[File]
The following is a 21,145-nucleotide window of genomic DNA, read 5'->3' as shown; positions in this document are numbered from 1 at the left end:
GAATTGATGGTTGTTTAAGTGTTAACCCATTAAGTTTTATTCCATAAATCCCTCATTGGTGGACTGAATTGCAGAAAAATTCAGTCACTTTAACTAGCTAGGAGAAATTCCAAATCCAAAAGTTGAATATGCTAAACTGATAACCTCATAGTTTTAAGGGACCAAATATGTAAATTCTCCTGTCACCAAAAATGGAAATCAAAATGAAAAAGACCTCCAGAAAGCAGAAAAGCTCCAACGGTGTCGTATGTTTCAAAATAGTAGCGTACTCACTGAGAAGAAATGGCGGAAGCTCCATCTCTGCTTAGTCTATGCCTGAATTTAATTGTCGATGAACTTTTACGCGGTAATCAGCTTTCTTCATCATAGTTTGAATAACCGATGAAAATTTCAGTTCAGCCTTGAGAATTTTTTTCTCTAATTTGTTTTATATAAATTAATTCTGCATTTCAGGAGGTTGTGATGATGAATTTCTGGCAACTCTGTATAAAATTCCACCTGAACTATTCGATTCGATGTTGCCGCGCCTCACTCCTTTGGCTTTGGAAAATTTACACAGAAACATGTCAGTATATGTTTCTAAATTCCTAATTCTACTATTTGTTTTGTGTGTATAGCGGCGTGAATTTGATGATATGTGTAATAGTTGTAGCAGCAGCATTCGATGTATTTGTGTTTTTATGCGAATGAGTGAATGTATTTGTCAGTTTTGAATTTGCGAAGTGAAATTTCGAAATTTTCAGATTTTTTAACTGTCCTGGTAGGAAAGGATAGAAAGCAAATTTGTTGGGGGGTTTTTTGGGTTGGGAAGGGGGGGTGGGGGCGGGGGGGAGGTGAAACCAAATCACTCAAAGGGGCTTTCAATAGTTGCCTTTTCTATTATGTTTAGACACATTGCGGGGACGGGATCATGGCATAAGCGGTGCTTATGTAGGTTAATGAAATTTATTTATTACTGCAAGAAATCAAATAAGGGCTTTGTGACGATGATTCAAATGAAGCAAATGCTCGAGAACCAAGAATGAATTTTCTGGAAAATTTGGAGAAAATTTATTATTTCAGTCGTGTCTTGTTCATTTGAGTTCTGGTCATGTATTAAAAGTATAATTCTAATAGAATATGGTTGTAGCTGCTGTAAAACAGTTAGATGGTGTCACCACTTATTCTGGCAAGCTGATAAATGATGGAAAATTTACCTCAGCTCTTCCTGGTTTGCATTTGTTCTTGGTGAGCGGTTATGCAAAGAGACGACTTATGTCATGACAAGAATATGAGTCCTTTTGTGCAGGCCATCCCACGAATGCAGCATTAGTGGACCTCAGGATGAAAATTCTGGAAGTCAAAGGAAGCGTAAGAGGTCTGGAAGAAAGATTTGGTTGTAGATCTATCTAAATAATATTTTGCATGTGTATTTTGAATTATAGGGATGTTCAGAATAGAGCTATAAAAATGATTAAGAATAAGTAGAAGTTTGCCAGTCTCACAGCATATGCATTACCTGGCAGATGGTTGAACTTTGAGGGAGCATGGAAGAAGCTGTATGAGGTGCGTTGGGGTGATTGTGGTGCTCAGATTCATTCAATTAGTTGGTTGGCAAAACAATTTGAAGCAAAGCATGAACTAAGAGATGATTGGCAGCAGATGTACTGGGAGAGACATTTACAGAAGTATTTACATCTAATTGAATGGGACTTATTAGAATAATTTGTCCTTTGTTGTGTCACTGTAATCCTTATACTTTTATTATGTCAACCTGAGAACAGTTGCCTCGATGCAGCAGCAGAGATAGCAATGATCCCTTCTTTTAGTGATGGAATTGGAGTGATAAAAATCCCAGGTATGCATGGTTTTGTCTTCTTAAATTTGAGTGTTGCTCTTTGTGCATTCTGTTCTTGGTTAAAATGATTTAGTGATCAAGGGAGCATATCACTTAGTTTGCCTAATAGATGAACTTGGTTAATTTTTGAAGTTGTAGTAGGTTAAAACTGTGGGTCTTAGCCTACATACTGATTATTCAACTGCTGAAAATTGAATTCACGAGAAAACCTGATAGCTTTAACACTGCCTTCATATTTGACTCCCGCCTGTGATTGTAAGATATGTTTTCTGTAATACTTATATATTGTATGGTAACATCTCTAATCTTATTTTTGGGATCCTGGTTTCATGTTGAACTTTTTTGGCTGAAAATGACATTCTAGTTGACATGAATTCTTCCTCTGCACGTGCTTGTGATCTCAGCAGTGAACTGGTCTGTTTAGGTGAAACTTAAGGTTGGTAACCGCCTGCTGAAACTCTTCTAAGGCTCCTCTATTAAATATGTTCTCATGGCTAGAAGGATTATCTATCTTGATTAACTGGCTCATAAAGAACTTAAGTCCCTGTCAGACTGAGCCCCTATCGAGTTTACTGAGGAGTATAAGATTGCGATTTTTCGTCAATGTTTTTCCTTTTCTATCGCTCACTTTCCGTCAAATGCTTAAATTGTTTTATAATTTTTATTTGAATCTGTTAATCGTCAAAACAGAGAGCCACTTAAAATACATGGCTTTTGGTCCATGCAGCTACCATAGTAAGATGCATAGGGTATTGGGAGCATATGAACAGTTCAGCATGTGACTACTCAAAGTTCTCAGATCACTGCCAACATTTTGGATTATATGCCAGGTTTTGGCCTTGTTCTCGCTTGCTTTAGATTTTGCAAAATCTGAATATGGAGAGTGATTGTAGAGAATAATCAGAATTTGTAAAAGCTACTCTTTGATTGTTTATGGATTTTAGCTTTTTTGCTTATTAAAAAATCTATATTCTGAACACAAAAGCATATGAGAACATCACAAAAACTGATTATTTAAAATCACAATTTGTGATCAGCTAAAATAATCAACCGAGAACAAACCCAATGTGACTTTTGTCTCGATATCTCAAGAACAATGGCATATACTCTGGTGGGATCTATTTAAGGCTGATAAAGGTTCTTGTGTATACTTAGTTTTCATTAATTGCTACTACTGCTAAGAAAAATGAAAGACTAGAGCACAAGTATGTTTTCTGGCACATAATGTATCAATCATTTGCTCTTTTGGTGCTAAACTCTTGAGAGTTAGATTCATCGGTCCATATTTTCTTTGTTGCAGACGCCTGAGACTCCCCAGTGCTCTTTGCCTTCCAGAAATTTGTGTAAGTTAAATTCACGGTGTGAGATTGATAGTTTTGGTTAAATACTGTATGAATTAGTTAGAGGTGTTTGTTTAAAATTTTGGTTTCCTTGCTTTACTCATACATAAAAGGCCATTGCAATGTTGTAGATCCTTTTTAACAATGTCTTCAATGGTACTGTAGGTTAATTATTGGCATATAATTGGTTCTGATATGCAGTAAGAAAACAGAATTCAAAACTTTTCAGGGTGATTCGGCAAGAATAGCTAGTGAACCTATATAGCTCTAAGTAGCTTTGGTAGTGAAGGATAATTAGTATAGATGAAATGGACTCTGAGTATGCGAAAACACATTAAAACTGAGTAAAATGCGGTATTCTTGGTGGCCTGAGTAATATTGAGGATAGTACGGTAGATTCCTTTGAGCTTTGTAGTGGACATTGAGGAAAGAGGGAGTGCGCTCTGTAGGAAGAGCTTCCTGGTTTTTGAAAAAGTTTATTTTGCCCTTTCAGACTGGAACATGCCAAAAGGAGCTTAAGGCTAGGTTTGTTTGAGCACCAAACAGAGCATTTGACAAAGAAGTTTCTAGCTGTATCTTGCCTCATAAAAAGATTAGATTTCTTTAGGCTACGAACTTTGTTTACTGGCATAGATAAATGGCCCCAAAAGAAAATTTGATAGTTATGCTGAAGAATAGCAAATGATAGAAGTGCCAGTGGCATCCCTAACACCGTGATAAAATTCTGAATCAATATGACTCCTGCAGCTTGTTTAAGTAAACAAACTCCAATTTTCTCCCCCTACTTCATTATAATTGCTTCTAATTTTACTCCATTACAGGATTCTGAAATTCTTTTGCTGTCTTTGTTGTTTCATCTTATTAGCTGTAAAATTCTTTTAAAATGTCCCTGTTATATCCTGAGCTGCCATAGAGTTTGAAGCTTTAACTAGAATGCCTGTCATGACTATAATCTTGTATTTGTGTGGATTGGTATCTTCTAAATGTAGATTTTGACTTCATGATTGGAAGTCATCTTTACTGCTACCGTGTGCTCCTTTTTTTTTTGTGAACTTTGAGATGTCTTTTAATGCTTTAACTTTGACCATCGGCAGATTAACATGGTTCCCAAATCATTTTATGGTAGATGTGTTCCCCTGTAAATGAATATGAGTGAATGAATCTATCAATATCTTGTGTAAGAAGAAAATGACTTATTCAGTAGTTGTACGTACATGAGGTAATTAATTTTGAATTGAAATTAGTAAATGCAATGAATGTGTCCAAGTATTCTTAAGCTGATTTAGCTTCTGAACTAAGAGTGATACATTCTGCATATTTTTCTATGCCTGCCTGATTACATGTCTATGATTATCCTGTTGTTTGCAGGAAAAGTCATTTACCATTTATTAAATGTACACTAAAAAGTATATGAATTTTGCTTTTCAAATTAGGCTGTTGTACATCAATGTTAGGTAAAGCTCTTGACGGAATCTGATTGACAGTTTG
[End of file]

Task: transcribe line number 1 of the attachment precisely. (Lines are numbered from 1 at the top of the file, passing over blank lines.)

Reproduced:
The following is a 21,145-nucleotide window of genomic DNA, read 5'->3' as shown; positions in this document are numbered from 1 at the left end: